Hay (2007, p. 234) also indicates that minority groups rely on religion for identity. Religions that pursued different interests were less prone to opposition from secularist movements and gained popularity with people. Prugl and Thiel (2009, p. 102-103) observe that the variation in secularism was attributed to the policies and approaches followed by individual European nations in integrating minority groups predominately the Muslims. Germany adopted exclusive policies that limited the participation and recognition of Islam in public matters. Conversely, Holland pursued inclusive policies that aimed at ensuring minority groups were equally represented. Therefore, variations in anti-migrant sentiments were associated with the role of the dominant church and individual policies pursued by varying states.

Variations in expressing nationalism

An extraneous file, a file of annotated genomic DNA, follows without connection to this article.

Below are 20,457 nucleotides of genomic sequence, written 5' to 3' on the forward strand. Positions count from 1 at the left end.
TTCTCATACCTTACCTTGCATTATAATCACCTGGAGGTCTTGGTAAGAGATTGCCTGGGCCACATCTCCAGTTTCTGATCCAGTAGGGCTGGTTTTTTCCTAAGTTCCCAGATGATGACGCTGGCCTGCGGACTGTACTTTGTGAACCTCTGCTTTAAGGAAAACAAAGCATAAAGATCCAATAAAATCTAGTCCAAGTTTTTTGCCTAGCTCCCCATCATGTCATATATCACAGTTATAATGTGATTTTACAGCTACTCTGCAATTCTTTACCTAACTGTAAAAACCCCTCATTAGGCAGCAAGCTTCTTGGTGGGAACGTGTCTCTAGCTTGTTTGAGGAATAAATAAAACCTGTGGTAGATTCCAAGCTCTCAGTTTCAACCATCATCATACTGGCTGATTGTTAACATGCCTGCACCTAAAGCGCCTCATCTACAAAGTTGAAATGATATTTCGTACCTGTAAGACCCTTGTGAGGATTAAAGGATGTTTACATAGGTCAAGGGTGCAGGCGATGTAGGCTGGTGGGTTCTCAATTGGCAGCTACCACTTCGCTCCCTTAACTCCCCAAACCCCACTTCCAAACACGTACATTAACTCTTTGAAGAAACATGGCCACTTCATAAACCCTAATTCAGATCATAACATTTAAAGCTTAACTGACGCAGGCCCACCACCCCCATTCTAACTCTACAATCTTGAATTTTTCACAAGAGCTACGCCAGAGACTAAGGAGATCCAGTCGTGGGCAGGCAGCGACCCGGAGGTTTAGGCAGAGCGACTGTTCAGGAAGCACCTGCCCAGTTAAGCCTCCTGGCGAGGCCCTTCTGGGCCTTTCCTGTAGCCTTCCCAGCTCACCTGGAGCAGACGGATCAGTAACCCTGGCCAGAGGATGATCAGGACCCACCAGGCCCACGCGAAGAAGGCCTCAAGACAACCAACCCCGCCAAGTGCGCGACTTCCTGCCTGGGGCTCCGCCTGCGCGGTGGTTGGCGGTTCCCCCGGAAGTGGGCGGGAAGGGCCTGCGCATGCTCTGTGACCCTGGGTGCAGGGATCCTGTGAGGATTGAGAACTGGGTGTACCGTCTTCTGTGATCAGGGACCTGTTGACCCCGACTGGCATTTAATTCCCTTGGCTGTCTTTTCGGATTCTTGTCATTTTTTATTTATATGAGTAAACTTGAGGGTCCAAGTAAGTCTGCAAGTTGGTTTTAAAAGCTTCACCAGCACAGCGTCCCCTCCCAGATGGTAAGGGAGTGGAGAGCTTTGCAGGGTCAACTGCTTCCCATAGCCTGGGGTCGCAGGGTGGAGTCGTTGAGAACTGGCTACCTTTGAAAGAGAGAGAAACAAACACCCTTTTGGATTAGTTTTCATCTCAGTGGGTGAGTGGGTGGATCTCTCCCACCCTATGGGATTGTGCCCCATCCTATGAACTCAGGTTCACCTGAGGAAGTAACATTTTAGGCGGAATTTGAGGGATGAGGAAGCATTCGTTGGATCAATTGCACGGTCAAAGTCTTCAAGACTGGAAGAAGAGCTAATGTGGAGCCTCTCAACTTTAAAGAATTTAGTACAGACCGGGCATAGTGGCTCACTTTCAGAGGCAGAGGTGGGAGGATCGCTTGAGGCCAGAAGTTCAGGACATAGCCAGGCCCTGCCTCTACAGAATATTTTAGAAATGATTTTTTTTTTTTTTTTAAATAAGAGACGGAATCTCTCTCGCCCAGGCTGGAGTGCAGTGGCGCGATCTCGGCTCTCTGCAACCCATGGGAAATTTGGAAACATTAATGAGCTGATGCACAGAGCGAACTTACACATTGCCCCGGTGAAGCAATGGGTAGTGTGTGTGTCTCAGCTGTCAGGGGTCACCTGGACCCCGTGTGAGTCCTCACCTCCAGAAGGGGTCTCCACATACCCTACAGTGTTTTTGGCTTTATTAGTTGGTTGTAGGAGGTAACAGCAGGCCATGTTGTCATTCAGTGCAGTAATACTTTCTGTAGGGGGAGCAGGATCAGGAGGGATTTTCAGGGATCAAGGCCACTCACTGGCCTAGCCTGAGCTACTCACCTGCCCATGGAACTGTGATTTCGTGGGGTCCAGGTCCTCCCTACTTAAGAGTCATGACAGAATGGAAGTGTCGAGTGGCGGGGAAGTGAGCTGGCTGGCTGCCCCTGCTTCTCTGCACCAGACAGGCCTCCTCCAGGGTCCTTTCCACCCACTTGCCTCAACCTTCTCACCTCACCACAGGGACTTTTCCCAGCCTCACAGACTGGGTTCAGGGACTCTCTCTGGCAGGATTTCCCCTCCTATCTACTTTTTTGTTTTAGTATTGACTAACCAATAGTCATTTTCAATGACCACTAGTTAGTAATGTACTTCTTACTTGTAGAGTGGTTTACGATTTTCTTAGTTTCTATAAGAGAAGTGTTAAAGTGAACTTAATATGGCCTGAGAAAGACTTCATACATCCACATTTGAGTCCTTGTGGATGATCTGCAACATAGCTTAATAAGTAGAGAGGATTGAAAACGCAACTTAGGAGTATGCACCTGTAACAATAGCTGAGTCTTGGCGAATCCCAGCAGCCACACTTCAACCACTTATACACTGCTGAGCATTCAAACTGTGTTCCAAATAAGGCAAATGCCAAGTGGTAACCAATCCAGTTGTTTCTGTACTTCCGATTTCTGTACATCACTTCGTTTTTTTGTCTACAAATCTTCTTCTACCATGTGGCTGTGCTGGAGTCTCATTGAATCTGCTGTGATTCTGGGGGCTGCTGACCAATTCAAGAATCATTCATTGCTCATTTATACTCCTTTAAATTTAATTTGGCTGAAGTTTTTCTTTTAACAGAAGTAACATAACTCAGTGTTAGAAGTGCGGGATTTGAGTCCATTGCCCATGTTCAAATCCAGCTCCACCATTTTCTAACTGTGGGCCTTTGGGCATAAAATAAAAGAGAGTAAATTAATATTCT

Various European nations differ in how they articulate nationalism with some using violent methods. Under constructive nationalism, people aim at establishing attaining personal autonomy and modernizing operations. Destructive nationalism seeks to remove elements considered threats to the majority population. Under the destructive form of nationalism, immigrants and minorities become targets since they are impediments in the achievement of common cultural identity. France and Scandinavia activists sought to remove refugees and immigrants. Politicians promote violence against immigrants by advancing propaganda against them.  Religion also played an important role in expressing nationalism violently. Europe is predominated by three churches, Orthodox, Catholic, and Protestant. The Catholic and Protestant Churches have previously witnessed political tensions with a view of seeking control in jurisdictions thereby leading to violence. Dominant churches have also failed to recognize religious beliefs observed by minority groups such as Islam and Judaism.